Law and order without the rule of law is neither law nor order. And any news organization that uncritically describes President Trumps reelection campaign as premised on law and order appeals, without placing his concerted efforts to destroy the rule of law in America front and center alongside them, is helping to drain those words of all meaning.
Over the weekend, Trump unleashed a vile and frenzied tweetstorm about ongoing violence in Oregon and Wisconsin. His barrage of Twitter activity, which included deliberate efforts to incite civil conflict and support for vigilante activity and jailing political opponents, combined both those elements superficial law-and-order appeals with open contempt for the rule of law.
Trumps just-finished convention also juxtaposed law-and-order appeals alongside undisguised contempt for the rule of law. It employed endless lies and absurdities to portray a nation tipped into chaos by a radical left that has supposedly taken Joe Biden captive, combined with the extensive, unlawful use of government resources to serve Trumps reelection hopes.
These two things Trumps law-and-order messaging as a reelection candidate, and his destruction of the rule of law as president are often treated as two distinct things. But they are actually part of the same story.
Good news for airline passengers. United Airlines announced Sunday that it would no longer charge fliers $200 to change their tickets on flights within the U.S. The airline said in a statement that it was permanently getting rid of change fees ... effective immediately.
Under the new rules, fliers can change their domestic flights as many times as they like without penalty.
CEO Scott Kirby said in a video statement the changes come in response to the economic fallout from the coronavirus outbreak. You may remember that as we emerged from previous tough times, we made difficult decisions to survive financially, sometimes at the expense of customer service, either by adding new fees or cutting the things that made the flying experience better, simply because they were too expensive, he said. United Airlines wont be following that same playbook as we come out of this crisis.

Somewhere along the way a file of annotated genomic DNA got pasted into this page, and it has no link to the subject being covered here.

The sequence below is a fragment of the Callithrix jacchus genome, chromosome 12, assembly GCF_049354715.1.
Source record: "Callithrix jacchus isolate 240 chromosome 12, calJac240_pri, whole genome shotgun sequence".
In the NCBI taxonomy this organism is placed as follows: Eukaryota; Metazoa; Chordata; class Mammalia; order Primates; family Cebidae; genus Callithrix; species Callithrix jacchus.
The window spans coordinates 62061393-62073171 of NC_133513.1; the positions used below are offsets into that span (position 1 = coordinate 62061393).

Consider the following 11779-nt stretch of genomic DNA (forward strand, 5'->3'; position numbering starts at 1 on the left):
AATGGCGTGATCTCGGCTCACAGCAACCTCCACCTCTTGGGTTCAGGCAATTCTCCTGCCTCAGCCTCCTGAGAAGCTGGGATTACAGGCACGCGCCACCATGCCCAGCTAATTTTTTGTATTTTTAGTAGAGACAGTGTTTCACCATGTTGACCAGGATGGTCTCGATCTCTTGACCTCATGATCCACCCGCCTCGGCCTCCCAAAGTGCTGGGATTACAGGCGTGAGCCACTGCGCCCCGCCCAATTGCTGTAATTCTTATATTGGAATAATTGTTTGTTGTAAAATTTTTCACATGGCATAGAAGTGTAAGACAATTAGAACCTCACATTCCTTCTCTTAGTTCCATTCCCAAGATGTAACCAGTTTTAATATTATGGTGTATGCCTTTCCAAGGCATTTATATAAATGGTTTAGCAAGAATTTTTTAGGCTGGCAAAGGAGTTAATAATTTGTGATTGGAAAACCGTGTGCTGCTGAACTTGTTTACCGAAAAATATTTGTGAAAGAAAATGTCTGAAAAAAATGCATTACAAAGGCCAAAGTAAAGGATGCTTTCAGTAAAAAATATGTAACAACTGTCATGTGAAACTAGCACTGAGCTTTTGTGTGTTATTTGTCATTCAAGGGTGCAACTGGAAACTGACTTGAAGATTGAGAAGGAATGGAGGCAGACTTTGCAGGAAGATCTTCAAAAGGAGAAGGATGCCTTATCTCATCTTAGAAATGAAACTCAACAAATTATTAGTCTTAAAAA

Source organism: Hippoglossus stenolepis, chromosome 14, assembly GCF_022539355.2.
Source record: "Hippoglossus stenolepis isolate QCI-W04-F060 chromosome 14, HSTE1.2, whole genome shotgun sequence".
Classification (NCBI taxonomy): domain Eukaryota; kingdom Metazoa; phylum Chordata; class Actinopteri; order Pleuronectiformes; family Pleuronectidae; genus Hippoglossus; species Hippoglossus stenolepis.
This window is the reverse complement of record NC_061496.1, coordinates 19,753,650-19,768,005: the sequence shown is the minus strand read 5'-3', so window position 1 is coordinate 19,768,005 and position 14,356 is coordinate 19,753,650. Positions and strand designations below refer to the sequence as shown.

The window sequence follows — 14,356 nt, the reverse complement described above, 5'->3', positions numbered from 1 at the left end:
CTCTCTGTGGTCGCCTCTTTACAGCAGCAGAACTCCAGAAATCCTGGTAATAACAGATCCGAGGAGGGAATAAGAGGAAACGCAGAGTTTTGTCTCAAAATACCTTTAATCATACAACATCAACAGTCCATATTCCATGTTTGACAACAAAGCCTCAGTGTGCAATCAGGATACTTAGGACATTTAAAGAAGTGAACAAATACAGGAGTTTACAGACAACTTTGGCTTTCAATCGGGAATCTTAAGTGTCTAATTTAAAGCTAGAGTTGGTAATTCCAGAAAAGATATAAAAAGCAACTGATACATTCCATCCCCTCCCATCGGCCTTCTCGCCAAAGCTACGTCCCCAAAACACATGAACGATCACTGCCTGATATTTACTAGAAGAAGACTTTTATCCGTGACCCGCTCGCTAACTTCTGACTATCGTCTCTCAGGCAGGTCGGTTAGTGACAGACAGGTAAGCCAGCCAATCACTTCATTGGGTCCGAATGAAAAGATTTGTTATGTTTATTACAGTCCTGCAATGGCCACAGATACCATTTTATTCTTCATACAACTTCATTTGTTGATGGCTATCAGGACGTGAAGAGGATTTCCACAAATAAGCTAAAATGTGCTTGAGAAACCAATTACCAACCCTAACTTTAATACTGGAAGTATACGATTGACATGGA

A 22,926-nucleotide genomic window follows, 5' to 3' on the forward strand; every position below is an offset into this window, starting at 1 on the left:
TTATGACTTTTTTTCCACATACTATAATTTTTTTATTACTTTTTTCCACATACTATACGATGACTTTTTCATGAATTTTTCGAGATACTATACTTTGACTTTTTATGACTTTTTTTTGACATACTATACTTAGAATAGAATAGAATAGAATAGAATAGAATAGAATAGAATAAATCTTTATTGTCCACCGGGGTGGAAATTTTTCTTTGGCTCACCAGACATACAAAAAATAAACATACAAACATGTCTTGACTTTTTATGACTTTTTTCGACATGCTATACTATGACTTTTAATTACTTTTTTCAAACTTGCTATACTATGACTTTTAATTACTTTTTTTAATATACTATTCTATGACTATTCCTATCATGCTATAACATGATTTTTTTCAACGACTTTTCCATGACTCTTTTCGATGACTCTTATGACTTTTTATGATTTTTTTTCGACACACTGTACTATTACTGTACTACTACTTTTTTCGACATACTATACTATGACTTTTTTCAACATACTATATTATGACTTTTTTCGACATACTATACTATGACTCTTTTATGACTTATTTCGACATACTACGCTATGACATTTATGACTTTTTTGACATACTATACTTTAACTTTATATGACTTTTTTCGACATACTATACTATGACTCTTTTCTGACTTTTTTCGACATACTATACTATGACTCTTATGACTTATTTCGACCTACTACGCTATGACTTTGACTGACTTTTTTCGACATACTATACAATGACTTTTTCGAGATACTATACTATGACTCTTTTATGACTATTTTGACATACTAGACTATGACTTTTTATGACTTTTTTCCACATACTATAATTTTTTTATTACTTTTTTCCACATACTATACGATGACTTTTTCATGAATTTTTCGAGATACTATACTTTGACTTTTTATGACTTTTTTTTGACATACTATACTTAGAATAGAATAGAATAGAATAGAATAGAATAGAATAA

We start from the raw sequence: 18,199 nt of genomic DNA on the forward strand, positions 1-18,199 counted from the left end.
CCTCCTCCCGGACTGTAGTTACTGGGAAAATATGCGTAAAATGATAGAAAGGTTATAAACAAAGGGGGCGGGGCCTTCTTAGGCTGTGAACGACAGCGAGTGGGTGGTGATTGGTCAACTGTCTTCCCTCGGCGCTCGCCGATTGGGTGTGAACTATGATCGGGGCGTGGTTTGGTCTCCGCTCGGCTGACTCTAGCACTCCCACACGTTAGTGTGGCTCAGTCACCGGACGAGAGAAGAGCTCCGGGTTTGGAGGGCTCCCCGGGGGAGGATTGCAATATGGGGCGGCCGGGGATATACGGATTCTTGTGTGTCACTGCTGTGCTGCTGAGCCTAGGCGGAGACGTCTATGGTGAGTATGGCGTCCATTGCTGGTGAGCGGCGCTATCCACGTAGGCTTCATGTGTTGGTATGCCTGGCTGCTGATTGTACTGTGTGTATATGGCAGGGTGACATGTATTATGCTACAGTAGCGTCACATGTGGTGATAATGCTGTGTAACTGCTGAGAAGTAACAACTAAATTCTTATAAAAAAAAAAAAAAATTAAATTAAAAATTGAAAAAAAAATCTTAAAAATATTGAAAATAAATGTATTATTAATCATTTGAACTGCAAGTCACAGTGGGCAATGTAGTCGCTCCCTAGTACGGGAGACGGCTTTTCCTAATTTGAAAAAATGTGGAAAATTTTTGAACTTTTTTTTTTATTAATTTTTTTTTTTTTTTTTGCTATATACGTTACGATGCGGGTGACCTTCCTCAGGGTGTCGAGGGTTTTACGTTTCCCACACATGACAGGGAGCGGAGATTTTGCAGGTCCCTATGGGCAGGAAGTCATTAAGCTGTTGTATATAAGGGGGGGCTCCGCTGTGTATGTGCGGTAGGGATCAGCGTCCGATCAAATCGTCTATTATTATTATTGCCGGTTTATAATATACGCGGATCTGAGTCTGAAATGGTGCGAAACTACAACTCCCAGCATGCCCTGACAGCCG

The airline also is waiving change fees for passengers holding domestic or international tickets for new tickets through the end of the year. The same goes for tickets issued after March 3.
Well, that's a start. What they don't tell you is that you'll have to pay the difference in price between the original ticket and the new one.
The Twitter account belonging to the late Herman Cain, who died after being infected with COVID-19 in July, issued an eyebrow-raising proclamation on Sunday night.
It looks like the virus is not as deadly as the mainstream media first made it out to be, the account tweeted with an article by the Western Journal, a right-wing media outlet.
The tweet was subsequently deleted.
Wow. Who knew?
Deputy Editorial Page Editor
As secretary of state, Mike Pompeo has presided over the collapse of negotiations with North Korea, the failure of a pressure campaign against Iran and an abortive attempt to oust Venezuelas authoritarian regime. On his watch, China has carried out genocide in its Xinjiang region and the suppression of Hong Kongs freedoms without resistance from Washington until it was too late.